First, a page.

A nutritional report identifies health issues in the region as a cause of the rising mortality [16], but the project lacks anthropologic and geographic research to really consider local health as its motivation. For example, the students had to change the planned architectural techniques and materials because, once there, they discovered that these weren't adapted to the local resources and the Turkanas' traditional nomadic life [17]. The modern design of the clinic is a form of cultural imposition as it strongly contrasts with the culture and the natural surroundings [18]. Previous humanitarian projects also didn't conduct enough research about Turkanas before launching their projects. In 1971, Norway wanted to develop fishing in Turkana, which failed as fishing is not part of Turkanas' culture [19]. This lack of research is a sort of humanitarian disdain or dominance, and thus as a legacy of imperialism.

Temporality aspects edit

Architectural humanitarian projects often focus on short-term benefits, without providing a learning opportunity to the local community. This project was designed to benefit the students while testing their technical capabilities [9]. The lack of inclusion of locals highlights the imperialistic aspect of this project by disregarding the local know-how. Thus, demonstrating the occurrence of knowledge and architectural imperialism.

The total budget of the project was $60'000, which one third was used for MIT's team travel and accommodation. This starkly contrasts with the local economy: Turkana is considered to be the poorest county of Kenya[20], and Kenya has 46% of its population living below the poverty line[21]. This sort of budget raises questions about the ethics of such monetary discrepancies: as how could such a structure be reproduced in the future by the local community.

Sustainable urban development is increasingly important within humanitarian architecture. Renzo Piano's architectural firm called RPBW is working on the construction of a children's surgery centre to help the NGO EMERGENCY and to promote healthcare in Uganda. The project will provide training grounds for the local medical workforce and highly qualified international staff, with responsibilities transferring fully later to the local staff [22]. The roof will be made of photovoltaic panels – allowing the clinic autonomy in terms of day energy supplies. The project also challenges materialistic stereotypes; the architects have decided to use earth as the main material – it is widely available there [23]. Hence, challenging the rudimentary perception of it as well as using a material suited to the region.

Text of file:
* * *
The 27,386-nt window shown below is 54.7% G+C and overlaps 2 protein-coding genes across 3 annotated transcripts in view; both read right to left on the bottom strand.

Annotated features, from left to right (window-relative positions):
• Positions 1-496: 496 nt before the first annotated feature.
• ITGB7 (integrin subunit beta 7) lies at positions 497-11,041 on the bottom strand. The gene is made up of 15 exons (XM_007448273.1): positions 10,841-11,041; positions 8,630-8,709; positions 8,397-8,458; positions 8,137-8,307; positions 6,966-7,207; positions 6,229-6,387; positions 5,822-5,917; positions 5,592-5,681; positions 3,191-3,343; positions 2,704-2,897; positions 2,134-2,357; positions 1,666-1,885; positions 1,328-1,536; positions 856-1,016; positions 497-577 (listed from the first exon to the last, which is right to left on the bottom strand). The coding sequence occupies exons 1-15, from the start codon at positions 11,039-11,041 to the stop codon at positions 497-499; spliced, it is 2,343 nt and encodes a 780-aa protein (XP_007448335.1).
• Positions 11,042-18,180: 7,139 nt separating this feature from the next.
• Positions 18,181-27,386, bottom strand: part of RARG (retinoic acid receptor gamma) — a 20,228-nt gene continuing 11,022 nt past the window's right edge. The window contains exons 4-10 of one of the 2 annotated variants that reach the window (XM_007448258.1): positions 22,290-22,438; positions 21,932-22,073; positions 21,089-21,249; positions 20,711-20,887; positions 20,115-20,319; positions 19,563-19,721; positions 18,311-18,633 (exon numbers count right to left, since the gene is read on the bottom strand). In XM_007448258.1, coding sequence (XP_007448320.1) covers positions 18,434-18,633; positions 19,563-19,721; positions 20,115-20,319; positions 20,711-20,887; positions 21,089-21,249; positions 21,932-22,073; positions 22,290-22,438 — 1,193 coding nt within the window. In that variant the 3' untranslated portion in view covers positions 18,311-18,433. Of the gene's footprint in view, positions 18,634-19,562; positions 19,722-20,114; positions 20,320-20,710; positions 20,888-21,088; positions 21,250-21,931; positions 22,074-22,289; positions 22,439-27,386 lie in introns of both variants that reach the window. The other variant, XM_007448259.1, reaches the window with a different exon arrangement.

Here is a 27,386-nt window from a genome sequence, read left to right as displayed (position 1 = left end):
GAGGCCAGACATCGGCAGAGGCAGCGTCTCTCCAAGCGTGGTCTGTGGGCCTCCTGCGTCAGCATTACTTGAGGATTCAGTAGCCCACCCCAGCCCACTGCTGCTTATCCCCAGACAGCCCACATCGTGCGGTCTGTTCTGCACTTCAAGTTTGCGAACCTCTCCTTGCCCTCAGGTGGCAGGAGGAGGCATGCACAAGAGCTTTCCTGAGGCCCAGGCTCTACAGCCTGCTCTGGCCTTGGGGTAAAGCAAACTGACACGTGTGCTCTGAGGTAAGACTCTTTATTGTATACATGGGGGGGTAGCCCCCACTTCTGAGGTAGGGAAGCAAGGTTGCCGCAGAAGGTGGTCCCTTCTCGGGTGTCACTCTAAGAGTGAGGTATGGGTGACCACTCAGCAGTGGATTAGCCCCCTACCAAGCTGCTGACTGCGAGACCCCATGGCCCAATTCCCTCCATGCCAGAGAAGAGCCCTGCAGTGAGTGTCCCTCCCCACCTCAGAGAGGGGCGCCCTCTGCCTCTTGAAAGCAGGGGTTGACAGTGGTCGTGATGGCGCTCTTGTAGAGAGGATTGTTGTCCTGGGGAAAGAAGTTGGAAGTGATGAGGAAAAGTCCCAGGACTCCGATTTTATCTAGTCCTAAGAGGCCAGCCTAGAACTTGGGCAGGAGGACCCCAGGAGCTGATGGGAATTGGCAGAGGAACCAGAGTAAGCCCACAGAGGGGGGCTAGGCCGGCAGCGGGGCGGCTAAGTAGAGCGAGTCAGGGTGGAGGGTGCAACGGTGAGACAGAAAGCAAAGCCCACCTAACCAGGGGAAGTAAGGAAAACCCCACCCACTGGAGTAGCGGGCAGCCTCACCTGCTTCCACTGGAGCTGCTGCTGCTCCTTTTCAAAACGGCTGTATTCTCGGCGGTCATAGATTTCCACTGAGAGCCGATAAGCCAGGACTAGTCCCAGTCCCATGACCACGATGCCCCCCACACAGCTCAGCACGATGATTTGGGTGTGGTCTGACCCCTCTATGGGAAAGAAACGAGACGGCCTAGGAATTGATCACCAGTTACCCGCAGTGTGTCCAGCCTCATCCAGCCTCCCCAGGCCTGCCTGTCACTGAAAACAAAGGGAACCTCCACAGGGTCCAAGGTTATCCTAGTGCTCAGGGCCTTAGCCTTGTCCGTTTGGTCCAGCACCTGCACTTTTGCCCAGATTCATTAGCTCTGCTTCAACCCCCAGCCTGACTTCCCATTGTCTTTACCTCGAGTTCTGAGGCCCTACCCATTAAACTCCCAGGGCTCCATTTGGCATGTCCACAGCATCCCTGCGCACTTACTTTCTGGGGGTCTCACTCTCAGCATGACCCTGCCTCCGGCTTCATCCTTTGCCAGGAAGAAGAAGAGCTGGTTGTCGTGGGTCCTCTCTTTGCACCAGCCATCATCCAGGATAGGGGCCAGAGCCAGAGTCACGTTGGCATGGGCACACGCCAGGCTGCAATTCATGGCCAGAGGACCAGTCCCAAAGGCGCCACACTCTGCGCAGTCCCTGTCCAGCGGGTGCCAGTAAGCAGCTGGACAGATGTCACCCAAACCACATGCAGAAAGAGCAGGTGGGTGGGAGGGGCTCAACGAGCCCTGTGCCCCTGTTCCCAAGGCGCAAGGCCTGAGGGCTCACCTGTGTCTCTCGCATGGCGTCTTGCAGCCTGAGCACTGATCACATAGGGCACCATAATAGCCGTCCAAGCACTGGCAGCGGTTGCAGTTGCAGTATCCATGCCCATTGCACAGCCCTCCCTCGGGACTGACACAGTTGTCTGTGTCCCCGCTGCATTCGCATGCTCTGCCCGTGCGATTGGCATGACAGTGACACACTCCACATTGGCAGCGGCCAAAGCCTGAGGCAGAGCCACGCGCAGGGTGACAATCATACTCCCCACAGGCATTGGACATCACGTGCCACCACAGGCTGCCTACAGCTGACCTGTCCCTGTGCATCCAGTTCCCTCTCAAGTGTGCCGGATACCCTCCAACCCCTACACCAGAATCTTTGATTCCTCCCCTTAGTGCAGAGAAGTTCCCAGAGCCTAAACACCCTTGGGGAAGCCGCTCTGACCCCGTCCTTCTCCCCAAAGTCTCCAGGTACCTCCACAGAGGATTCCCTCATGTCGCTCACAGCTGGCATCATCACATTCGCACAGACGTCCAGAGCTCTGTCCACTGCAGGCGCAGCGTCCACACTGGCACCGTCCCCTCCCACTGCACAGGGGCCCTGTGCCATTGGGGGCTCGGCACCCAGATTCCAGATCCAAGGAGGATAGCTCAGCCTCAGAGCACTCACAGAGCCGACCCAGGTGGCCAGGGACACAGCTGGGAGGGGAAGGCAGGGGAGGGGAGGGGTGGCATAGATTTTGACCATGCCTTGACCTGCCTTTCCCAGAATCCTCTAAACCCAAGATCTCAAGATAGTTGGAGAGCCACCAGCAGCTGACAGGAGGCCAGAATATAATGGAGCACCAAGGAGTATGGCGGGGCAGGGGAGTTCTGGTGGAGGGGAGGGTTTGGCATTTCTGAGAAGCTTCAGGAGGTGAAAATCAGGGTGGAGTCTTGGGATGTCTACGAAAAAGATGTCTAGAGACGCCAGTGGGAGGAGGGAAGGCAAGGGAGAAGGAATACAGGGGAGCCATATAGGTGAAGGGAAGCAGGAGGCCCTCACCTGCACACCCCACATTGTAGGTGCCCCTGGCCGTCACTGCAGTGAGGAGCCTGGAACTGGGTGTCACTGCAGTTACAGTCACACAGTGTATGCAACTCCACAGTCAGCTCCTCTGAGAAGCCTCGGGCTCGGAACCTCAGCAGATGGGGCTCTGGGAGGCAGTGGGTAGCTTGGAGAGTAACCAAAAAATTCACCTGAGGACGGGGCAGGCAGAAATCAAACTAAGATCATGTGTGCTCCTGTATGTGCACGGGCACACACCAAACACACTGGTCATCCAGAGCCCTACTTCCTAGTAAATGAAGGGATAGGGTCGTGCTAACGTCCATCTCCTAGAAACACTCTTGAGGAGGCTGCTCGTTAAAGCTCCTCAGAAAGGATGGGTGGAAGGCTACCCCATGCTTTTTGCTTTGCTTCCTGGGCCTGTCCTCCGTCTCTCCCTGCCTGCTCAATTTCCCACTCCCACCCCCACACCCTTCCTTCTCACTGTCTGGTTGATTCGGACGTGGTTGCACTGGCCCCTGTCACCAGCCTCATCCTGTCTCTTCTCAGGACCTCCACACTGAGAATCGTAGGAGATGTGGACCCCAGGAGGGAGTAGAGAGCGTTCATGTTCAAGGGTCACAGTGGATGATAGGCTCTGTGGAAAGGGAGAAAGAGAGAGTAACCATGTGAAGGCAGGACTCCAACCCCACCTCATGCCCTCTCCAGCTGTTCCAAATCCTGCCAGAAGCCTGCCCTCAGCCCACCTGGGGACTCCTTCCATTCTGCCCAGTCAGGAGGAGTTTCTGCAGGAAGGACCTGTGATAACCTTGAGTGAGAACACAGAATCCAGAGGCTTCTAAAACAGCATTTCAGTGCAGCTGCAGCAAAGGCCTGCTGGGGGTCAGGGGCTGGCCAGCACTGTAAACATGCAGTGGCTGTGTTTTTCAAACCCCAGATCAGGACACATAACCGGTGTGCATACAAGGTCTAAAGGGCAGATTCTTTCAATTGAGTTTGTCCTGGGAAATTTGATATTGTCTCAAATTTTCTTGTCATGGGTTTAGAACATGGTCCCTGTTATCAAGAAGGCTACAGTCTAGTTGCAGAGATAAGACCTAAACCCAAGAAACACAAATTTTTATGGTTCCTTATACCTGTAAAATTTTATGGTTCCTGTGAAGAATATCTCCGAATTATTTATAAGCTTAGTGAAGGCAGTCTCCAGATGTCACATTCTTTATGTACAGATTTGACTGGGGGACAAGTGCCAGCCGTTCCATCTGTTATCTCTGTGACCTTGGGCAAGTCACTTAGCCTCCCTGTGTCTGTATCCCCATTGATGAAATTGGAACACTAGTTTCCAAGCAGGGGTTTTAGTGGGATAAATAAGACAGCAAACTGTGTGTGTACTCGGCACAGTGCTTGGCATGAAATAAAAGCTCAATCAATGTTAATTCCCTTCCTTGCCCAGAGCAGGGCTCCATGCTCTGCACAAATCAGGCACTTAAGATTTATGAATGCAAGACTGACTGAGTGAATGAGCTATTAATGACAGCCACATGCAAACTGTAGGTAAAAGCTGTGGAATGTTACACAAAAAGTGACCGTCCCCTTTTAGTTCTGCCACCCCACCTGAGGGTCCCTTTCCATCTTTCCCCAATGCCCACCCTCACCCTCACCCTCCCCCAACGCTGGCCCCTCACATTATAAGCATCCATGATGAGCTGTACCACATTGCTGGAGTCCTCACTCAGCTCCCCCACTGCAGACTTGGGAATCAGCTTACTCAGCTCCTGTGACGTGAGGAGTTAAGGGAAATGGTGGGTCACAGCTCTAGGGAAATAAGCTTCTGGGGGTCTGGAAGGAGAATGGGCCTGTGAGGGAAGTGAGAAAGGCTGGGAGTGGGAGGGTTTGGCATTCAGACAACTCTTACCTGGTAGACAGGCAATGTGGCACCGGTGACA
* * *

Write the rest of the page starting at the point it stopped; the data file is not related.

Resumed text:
Disciplinary tensions edit

The clinic in Turkana is a praiseworthy project. Even if humanitarianism wasn't its main aim, the project used education to carry out aid, which can be argued, is better than doing nothing. The project is at the frontier between two disciplines: educational architecture and humanitarianism. The issues making this project post-imperialistic are due to where the boundary between these two disciplines lies. To complete a good humanitarian project, less importance should have been given to educational and architectural aspects, and more importance should have been given to local people and resources.

However, if the project had done this, it may not have been a good educational one. The interdisciplinarity of this project, combining disciplines involved in humanitarian aid – anthropology, economy, geography, etc.- and architecture is what makes this project challenging, perhaps too challenging for MIT students that aren't specialized in humanitarianism.

Conclusion edit

The humanitarian architecture project led by the MIT students shows how a humanitarian project can reveal itself to be an imperialistic legacy. For instance, the project was undertaken for the personal benefit of the volunteer-tourist students. Local professionals were not included in the project, which led to an improper understanding of the needs of the pastoral population of Turkana and short-term benefit from the clinic. Thus, such poor consideration for the local culture and actual humanitarian emergency perpetuates stereotypes and westernized perceptions over vulnerable and poorer regions.